That has pushed down prices throughout the rest of the market, says Richard Hershman, v.p. for government relations at the National Association of College Stores: “Textbook rental programs … [have] created a lot of residual competition and forced publishers to sell digital products at better prices.”
Your move: Investigate renting. A new copy of the 10th edition of Campbell Biology lists for $230, but a paper copy can be rented from Chegg.com for $67 (with a December 19 return) or $110 for an e-book (with a 180-day subscription). This option doesn’t make sense for a book you’ll need to refer back to later. Nor does it make sense if you’re tough on books or are likely to miss the due date—you could end up having to pay the list price minus any rental fees. In those cases, buying an ebook rather than renting it ($160 from Amazon for Kindle) or getting the book used ($179 on Amazon) may be a better option.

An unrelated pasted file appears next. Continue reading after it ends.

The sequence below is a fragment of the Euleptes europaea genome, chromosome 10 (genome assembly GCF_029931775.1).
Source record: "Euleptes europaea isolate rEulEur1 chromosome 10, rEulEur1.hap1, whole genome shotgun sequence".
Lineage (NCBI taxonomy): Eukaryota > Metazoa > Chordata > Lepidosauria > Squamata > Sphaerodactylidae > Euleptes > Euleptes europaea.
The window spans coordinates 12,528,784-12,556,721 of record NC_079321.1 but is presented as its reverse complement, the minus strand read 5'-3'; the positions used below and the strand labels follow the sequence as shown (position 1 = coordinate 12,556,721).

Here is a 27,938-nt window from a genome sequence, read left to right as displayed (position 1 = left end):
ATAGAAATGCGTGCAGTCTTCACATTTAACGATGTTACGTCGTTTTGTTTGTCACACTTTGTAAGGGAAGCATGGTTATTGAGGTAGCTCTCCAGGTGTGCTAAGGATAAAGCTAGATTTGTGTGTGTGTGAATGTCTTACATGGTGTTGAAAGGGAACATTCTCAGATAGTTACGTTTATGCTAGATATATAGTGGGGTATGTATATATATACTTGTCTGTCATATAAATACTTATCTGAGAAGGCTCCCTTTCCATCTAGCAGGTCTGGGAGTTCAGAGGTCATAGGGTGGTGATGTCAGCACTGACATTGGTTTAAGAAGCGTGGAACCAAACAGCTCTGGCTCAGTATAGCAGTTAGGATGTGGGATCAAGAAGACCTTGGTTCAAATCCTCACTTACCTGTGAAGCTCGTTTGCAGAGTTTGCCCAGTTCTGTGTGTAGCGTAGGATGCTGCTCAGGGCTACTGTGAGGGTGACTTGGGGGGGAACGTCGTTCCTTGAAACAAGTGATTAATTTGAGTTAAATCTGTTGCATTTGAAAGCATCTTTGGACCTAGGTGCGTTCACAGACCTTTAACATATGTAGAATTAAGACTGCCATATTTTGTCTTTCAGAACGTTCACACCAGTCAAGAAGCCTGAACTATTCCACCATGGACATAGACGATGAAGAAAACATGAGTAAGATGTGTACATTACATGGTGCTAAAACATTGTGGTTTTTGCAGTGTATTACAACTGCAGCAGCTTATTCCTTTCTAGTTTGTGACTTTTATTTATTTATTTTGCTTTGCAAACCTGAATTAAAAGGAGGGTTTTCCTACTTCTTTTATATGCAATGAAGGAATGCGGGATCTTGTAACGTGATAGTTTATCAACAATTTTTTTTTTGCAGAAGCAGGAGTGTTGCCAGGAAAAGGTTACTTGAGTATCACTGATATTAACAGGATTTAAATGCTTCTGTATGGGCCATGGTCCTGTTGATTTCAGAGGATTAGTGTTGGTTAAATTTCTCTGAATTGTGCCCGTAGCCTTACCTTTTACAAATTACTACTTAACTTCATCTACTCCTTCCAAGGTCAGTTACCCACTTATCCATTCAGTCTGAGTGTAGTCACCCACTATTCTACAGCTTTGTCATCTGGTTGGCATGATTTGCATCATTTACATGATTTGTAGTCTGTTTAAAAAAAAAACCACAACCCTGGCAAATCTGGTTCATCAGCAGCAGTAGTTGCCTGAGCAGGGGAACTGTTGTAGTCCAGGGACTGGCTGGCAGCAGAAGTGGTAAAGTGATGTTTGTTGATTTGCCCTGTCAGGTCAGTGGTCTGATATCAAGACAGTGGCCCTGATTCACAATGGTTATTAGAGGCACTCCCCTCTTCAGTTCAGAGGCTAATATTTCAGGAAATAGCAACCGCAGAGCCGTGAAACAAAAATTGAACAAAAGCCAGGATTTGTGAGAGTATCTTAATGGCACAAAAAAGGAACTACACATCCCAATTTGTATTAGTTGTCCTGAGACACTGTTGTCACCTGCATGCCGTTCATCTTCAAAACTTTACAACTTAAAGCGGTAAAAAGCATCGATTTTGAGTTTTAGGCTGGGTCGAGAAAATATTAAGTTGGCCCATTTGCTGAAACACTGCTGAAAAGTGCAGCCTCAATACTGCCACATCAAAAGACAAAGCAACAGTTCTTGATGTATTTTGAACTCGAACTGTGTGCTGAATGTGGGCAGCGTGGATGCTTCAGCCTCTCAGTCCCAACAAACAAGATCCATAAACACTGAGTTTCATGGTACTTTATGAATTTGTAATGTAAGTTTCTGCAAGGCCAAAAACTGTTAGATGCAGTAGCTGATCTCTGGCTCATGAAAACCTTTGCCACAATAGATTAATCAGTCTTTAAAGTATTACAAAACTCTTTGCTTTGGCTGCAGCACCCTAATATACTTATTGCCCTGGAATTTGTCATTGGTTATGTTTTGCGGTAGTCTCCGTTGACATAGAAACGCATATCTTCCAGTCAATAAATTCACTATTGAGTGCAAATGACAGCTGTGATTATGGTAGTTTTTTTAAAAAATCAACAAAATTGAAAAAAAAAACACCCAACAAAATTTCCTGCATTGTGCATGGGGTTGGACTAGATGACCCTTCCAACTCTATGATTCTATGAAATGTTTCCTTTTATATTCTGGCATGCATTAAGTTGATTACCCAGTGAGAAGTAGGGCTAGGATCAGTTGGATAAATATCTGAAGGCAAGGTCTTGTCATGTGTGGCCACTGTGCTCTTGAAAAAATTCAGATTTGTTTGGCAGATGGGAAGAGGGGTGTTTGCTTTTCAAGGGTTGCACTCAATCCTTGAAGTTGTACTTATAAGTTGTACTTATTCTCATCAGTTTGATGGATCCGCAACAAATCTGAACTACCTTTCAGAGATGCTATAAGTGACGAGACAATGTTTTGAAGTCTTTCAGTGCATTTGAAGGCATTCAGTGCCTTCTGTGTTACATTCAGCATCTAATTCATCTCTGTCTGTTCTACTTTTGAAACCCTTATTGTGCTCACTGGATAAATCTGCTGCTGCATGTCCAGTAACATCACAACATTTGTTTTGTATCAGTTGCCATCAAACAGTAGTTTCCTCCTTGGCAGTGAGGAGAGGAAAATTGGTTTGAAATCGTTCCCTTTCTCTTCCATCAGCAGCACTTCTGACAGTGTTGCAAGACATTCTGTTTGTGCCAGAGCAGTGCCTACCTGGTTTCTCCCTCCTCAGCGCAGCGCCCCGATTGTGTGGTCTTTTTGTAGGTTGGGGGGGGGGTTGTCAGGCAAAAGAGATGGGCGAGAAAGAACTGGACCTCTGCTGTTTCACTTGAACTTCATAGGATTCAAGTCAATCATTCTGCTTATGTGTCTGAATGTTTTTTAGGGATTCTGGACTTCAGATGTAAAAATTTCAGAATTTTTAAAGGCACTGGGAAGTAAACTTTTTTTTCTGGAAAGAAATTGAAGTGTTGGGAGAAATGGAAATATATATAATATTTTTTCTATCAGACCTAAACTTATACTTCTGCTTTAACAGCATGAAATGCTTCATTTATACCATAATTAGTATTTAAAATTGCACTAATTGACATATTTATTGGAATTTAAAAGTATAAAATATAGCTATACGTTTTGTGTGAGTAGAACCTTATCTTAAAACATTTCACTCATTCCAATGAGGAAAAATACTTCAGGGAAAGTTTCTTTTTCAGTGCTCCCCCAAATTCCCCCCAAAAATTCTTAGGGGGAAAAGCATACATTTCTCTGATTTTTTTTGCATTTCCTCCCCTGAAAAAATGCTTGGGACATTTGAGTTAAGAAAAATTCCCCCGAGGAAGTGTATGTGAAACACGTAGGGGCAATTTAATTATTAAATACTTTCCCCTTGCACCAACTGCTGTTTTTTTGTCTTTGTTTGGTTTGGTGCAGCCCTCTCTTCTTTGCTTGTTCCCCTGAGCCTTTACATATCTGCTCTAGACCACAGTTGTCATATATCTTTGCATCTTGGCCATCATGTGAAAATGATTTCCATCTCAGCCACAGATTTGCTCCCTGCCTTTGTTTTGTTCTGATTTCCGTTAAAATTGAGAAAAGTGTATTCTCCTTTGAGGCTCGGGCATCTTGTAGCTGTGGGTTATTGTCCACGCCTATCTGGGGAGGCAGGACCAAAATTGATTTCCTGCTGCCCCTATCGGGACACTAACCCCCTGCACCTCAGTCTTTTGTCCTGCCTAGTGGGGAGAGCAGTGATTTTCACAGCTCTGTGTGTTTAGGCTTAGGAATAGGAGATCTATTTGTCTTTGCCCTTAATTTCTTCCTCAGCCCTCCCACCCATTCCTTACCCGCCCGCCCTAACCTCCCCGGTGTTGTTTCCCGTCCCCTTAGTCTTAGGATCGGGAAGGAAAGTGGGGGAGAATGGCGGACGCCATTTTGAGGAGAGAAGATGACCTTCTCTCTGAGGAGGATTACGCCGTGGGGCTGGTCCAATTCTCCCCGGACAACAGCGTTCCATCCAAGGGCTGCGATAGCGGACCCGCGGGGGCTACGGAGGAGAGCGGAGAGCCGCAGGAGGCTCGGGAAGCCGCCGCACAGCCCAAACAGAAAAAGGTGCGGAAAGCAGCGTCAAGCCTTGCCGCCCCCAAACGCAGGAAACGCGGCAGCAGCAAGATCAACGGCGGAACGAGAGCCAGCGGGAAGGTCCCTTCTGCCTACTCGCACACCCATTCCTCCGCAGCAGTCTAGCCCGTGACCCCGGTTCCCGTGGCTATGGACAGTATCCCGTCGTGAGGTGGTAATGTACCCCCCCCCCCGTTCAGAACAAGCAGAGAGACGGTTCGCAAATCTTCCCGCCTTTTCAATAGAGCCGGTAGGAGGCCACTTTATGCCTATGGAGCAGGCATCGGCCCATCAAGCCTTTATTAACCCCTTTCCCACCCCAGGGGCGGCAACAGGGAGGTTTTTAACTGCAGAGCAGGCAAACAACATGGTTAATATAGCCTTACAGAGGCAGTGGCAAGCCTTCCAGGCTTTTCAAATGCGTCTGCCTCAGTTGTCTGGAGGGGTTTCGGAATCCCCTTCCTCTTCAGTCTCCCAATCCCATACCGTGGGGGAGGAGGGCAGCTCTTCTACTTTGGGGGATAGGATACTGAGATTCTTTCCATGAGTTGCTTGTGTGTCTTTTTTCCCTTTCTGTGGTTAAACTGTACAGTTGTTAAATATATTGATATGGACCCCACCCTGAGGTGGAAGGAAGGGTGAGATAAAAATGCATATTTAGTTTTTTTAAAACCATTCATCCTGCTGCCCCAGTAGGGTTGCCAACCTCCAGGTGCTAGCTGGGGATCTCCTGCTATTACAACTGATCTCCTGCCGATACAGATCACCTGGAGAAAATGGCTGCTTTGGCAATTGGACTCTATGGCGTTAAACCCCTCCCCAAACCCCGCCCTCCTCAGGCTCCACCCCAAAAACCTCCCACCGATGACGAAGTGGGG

2. More advance warning. The 2008 reauthorization of the Higher Education Opportunity Act required publishers to disclose their prices to faculty or whoever is in charge of selecting course materials. Universities and colleges, in turn, have to list that information on their online course schedules so that students can start shopping around early.
Your move: Start comparison shopping as soon as the list is released, since you won’t have time to be as price sensitive if you begin the day before class starts. Check out all the different ways you can get your hands on the book. The electronic edition could be cheaper than the rental or vice versa. Buying it online could cost less than shopping at the campus bookstore, or vice versa. Keep in mind that stores sell out of used stock quickly, so you’ve got to get there early to get the pre-owned copy.